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Productivity guilt can make you feel like you need to continue working, even when you know you need a break. People can’t always perform at the same caliber day after day, but in a hustle culture, productivity is valued above all else. When you can’t perform at 100% each day, you may start to feel guilty.
Toxic productivity lies in the need to feel productive every waking hour. You might think you need to work instead of rest, and maybe you’re searching for something to do at home that will keep your hands busy outside of regular working hours, even something like cleaning the same spot twice. Here are a few things you need to know about productivity guilt and how it affects your life — and how you can squash it.
1. Separate “busyness” from “productivity”
Some people will continue to tackle new tasks just to keep themselves busy. Busyness can be detrimental, especially if you’re not working on something with substance or value. It’s okay to take a step back and not work on something. What people could consider lazy is often people taking care of themselves and trying to prevent further burnout. You should always work with your goals in mind and make choices to prioritize them.
2. Learn how to break up tasks
People aren’t supposed to work long hours without a break. When you feel your mind start to tune out of your work, you need to take a break. Stand up and look away from screens if you’ve been sitting at a desk. Your brain will be grateful for the opportunity to breathe.
Other times, you may feel like you can’t take a break due to all the work you’re responsible for. That’s when you need to learn how to break up your tasks effectively to save some parts for after your break. Check-in with yourself after each section to ensure you’re still feeling fine.
3. You need to prioritize your health
When you’re overworking yourself in the name of productivity, you’re likely hurting yourself in other ways as well. Something else may contribute to your feelings of burnout, like not sleeping enough or not nourishing yourself properly with healthy foods. Your physical health and mental health work together for your benefit.
Over 30% of working Millennials struggle with mental health issues, namely depression, which can lead to several bad decisions, such as pushing themselves harder at work or self-medicating with addictive substances. Check in with yourself frequently to understand your mental state. Your tasks should challenge you in a good way, but if they’re doing more harm than good, you may need to make a choice to preserve your health.
4. Try to understand what drives it
Understanding your productivity guilt is the first step to making a plan to deal with it. Are you more fear-driven, thinking that you’ll lose your job if you take the appropriate amount of breaks? If so, what can you do to try to relieve some of that fear? You could talk to your supervisor or someone else about how to better use your time in a way that benefits both you and your employer.
5. Set realistic expectations for yourself
You cannot expect to have a highly productive day every day. You should aim to improve a bit each day, but you don’t always need to be operating at 110%. Some days, you may not feel up to doing the same caliber of work, and that’s okay. You need to set boundaries to ensure you feel comfortable and are treated fairly, no matter how you may feel that day. As long as you make up for it on the days you are feeling good enough, you can balance your responsibilities and be gentle with yourself without holding your productivity to an unrealistic standard.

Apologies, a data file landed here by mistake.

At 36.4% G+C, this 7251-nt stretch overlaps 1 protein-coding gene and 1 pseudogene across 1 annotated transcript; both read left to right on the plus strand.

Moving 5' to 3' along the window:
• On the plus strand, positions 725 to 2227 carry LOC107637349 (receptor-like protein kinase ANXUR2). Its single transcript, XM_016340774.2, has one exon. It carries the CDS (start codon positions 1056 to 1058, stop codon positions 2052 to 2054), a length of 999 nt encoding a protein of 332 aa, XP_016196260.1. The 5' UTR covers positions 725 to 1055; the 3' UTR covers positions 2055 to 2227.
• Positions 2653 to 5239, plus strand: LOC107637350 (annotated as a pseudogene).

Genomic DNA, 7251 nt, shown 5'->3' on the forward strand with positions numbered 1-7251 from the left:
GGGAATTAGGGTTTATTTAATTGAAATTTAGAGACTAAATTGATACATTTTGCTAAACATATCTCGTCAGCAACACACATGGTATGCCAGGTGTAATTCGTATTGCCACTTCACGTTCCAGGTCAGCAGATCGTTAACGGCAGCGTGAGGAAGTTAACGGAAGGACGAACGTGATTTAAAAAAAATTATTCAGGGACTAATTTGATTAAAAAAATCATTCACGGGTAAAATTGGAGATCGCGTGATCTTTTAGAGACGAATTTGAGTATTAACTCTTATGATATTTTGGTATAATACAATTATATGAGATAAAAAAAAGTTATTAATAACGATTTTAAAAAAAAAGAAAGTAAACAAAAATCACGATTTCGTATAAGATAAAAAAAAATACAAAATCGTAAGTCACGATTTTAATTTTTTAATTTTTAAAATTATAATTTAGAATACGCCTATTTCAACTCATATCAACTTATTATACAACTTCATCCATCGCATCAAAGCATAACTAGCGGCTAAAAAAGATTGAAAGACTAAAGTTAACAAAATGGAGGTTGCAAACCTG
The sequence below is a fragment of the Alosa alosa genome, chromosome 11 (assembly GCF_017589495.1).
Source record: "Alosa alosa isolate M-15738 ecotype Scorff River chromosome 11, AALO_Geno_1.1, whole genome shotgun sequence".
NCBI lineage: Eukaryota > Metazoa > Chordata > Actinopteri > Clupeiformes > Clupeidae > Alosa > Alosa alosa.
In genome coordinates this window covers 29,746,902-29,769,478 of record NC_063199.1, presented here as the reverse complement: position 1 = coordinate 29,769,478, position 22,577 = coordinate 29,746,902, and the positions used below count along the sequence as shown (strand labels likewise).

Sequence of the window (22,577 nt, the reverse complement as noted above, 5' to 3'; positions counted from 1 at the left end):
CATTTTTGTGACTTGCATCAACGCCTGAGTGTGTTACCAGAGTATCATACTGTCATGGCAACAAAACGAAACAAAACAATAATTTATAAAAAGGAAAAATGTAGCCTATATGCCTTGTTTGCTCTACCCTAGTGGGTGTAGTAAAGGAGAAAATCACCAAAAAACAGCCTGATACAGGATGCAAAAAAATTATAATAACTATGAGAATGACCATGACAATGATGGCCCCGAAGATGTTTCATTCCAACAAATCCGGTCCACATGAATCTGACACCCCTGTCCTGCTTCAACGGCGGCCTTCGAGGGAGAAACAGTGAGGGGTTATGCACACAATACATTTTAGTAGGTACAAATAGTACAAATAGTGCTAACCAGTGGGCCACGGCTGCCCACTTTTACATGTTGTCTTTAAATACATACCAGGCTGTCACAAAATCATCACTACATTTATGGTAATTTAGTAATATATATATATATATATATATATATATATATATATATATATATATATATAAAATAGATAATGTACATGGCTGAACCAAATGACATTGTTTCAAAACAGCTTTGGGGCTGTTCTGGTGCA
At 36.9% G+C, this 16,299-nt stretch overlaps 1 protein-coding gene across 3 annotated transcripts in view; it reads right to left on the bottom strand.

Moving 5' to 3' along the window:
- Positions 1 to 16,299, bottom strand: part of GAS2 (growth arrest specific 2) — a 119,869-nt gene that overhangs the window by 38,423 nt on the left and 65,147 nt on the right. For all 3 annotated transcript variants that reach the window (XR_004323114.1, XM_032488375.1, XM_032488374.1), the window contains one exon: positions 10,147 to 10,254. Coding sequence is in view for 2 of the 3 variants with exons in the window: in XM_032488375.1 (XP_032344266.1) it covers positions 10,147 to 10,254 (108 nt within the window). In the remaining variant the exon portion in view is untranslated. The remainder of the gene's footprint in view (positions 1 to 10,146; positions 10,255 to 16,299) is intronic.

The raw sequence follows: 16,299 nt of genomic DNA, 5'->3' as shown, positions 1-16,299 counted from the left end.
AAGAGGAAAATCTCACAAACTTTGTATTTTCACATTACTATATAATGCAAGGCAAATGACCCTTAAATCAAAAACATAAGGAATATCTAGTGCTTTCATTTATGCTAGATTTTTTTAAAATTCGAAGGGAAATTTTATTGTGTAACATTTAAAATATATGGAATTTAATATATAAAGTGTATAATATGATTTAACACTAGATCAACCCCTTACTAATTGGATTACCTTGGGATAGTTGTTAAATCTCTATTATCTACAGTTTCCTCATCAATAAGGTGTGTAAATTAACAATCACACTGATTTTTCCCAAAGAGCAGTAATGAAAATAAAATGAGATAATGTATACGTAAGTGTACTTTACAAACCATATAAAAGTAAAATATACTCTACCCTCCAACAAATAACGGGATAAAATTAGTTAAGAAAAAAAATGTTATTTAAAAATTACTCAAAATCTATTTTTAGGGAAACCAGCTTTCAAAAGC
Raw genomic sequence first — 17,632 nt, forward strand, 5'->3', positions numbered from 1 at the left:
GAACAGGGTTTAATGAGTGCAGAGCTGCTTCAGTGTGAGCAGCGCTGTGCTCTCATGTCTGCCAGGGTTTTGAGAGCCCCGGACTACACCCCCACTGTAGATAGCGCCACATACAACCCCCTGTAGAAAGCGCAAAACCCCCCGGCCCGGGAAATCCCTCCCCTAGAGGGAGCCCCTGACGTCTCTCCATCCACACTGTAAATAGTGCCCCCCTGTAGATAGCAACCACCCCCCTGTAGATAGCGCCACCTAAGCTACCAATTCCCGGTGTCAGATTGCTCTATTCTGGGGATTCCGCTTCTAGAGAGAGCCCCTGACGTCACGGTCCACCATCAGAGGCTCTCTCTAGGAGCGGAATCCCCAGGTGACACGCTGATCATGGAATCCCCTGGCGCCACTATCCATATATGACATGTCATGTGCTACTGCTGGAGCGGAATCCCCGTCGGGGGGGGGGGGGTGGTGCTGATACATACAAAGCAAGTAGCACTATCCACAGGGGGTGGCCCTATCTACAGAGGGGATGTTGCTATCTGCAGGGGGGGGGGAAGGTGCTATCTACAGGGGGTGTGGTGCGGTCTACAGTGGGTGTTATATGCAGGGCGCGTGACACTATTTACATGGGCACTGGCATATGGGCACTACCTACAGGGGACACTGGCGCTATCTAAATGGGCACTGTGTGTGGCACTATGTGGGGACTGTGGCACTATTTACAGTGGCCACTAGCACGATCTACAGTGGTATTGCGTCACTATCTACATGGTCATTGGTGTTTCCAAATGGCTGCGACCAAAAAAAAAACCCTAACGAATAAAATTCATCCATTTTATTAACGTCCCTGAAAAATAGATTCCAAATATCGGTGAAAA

6. You need to allow yourself to relax
Unfortunately, in such a busy world, you may feel like you need to be productive every single day. However, productivity is only essential for tasks you need or want to get done. If you have some downtime to yourself, allow yourself to do something fun instead of searching for something productive. Though it might feel uncomfortable at first, forcing yourself to relax can be good for you and help lower your stress levels.
7. Almost everyone experiences it
You’re not alone in experiencing guilt over your productivity levels. Many people struggle with taking a break or even taking it easier on themselves. One of the best things you can do for yourself is learn what time of day you’re most productive and try to optimize your work around that timeframe. Everyone is different, so what works for you may not work for another person. The best you can do is strive to improve your working habits and allow yourself to relax when you need it, all while understanding this feeling often happens to most people.
Fight productivity guilt by caring for yourself
Checking in with yourself frequently can help you understand when you need to take breaks. Fortunately, most employers and team members should understand when you need to take a break. After you’ve allowed yourself to relax, you might notice that you’re more productive than you have been since you’ve been feeling burnt out and worried about your productivity. Sometimes, all you need to do is prioritize yourself. Then, you’ll see a return on your investment in the form of easier, more efficient work.
This story originally appeared on Entrepreneur